Personally, I thought Lucky Garden (the same row with 3 famous kopitiam) is a pretty good location to be at. It is in Bangsar, and parking situation at the area is usually pretty good during dinner time, though lunch can be a bit challenging.
The menu for Hana Tei is actually quite extensive, covering the usual suspects such as sushi, sashimi, to teppanyaki, teriyaki, nabemoto, tempura, as well as rice and noodle dishes. Well, on our review session, we got to sample quite a few of these dishes.
shake sashimi (thick cut salmon)
We started the night with shake sashimi (RM 35), or thick cut salmon. You get 5 pieces of fresh raw salmon at I think at least 1 cm thick. It was glorious. I also do like the fact that they use proper grated wasabi to go with the salmon here. It was definitely a treat.
camembert cheese yaki, gindara foilyaki
Next up was something rather unique – Camembert Cheese Yaki (RM 15). Grilled Camembert cheese with baguette with a side of jam. I thought it was rather interesting and most likely will go very well with some sake.
Then there’s Gindara Foilyaki (RM 48), cod fish with mushroom wrapped in aluminium foil and cooked with a miso soup base. It’s not entirely unlike Chinese style steamed cod except with a Japanese touch & flavor. I thought it was executed quite well.
hana tei beef sushi
If you’re a sushi person, well, here’s some treats for you, starting with Hana Tei Beef Sushi (RM 25). Instead of raw fish like usual, you get Australian striploin with salmon roe and ebiko, all wrapping those sushi rice.
The combination works surprisingly well to be honest, I love the contrasting taste between the savory beef and the freshness and slightly salty nature of ikura.
foie gras sushi, hotate maki spicy sauce
Then there’s also the one of a kind Foie Gras sushi (RM 28). This is probably one of the cheaper ways to experience foie gras, and foie gras never disappoint. I can have 5 of these for breakfast if I get my way! I shouldn’t, but I want to!
If you’re a fan of scallop and spicy food, you can find that strange combination in Hotate Maki Spicy Sauce (RM 35). The roll comes with quite a big chunk of scallop in each of them and covered with this hot sauce that really gives the dish a kick. You definitely don’t need any wasabi for this.
If you’re a fan of Japanese food, you should know about J’s Gate Dining at Lot 10 KL – a concept that is unlike any other when it comes to Japanese cuisine offering in Malaysia. As one of those fans myself, I was glad to be invited to the launch event and be one of the firsts to get a taste of what this place has to offer.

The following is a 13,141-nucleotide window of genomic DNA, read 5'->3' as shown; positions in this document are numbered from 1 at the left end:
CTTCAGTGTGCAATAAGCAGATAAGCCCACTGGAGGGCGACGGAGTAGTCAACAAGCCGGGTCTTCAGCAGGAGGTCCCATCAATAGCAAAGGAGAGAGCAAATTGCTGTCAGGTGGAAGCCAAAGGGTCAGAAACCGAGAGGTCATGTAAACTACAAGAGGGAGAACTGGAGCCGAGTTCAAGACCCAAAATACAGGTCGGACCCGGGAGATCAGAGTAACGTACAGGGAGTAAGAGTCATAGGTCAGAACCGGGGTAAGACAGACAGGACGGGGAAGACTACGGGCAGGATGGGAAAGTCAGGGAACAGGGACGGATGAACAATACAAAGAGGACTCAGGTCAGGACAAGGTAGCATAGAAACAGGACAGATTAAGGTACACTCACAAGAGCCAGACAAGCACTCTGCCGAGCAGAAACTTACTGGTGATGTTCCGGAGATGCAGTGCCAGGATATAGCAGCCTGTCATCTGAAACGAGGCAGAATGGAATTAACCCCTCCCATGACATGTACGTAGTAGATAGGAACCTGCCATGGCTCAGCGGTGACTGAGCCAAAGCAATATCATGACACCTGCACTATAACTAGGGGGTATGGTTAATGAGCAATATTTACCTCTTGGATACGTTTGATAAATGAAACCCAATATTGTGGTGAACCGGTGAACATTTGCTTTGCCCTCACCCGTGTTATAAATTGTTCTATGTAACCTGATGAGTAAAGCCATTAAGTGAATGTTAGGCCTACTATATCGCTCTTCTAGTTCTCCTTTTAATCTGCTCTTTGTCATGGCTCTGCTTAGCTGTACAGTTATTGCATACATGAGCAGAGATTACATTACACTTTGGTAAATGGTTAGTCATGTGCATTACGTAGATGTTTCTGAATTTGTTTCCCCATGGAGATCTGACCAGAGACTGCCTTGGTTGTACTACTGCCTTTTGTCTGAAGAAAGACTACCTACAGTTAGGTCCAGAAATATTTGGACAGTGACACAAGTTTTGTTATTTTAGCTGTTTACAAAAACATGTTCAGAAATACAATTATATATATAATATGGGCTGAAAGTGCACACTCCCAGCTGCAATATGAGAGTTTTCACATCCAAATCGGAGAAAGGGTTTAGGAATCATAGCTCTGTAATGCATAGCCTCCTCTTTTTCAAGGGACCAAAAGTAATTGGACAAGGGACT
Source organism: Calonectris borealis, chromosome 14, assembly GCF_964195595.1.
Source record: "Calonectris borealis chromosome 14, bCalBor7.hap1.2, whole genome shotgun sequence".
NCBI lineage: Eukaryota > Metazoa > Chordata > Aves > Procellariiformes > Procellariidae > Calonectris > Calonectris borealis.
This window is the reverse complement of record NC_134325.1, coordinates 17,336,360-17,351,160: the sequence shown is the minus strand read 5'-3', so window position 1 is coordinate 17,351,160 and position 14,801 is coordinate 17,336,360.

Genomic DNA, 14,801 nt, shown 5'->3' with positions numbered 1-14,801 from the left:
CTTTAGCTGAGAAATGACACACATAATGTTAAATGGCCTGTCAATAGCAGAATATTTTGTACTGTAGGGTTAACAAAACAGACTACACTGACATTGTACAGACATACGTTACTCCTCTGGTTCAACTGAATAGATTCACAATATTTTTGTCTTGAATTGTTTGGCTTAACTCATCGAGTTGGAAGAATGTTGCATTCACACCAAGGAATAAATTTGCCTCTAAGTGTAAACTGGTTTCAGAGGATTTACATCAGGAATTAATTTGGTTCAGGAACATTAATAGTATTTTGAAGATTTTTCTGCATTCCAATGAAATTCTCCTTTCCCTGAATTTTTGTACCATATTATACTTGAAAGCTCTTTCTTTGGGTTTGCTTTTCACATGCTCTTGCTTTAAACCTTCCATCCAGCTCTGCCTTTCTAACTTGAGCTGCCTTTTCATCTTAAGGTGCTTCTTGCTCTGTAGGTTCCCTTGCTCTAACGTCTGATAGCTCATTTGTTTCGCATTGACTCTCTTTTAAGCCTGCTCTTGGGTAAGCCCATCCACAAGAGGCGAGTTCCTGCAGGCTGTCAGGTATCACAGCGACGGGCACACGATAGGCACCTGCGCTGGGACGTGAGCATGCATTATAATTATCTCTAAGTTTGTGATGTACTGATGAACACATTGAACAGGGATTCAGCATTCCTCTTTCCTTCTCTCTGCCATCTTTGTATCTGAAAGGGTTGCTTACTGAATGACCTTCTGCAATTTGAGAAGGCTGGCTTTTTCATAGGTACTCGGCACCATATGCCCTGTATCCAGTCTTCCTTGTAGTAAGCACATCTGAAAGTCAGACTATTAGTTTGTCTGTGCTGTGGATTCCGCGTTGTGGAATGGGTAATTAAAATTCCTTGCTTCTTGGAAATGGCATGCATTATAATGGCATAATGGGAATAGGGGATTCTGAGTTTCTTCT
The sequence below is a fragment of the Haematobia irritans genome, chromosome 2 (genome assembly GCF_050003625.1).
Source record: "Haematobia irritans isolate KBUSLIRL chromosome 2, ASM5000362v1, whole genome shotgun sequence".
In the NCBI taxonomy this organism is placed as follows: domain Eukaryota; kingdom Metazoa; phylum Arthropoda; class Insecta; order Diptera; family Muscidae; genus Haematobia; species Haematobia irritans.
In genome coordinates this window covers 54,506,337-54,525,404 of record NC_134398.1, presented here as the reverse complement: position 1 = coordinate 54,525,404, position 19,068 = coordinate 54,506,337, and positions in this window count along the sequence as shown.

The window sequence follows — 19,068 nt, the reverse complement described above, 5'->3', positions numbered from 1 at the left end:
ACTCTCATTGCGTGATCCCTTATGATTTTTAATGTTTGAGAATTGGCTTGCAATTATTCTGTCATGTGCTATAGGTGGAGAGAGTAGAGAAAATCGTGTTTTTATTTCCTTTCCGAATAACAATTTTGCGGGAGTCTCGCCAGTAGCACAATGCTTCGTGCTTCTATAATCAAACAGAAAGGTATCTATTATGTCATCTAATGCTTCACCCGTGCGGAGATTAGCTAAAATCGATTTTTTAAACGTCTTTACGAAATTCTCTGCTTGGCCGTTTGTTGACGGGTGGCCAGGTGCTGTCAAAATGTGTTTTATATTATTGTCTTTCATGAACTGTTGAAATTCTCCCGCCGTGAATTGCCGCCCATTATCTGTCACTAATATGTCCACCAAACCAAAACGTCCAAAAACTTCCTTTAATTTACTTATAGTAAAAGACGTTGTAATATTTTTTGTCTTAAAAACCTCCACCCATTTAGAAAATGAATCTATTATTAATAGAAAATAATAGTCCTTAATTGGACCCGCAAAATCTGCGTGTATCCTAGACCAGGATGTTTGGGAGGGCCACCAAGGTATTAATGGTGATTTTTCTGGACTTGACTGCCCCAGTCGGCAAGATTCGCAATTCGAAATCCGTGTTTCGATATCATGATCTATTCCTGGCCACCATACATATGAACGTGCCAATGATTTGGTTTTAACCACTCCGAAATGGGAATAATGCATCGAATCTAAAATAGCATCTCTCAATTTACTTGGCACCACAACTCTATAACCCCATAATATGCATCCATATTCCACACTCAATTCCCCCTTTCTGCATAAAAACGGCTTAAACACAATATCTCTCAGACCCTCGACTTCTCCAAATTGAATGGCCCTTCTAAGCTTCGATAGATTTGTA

J’s Gate Dining, Level 4, Lot 10 KL
J’s Gate Dining is located on level 4 of Lot 10 in Bukit Bintang. Head up the escalator now and you’d see 18 different Japanese restaurants taking up almost the entire floor space offering various different types of Japanese cuisine,centered around the concept of authentic Japanese cuisine and services.
J’s Gate Dining launching, Lot 10 Level 4
The grand opening was officiated by Mr. Makio Miyagawa, Japanese Ambassador to Malaysia and Mr. Joseph Yeoh, Vice President of YTL Land & Development Bhd and YTL Hotels & Properties Sdn. Bhd., together with Mr. Naoki Yokoyama, Executive Officer of Sojitz Corporation, Chief Operation Officer of Retails & Lifestyle Business Division.
The opening ceremony is followed by a carving session of a 40.8 KG cultivated Bluefin tuna specially air flown by Sojitz Corporation all the way from Japan. We were then served the fatty tuna in the form of sushi after the event, and I may have returned for more than a few servings!
Bluefin tuna carving demonstration
J’s Gate Dining is separated into two “sections”, with one side a food court type of set up offering all pork free Japanese dishes, and another section with individual restaurants, some with non halal dishes.
Here is the list of restaurants:
Seafood rice bowls
Fuji no Sakura
Eel rice bowls
Traditional Kyoto cuisine
Umai Sushi Kan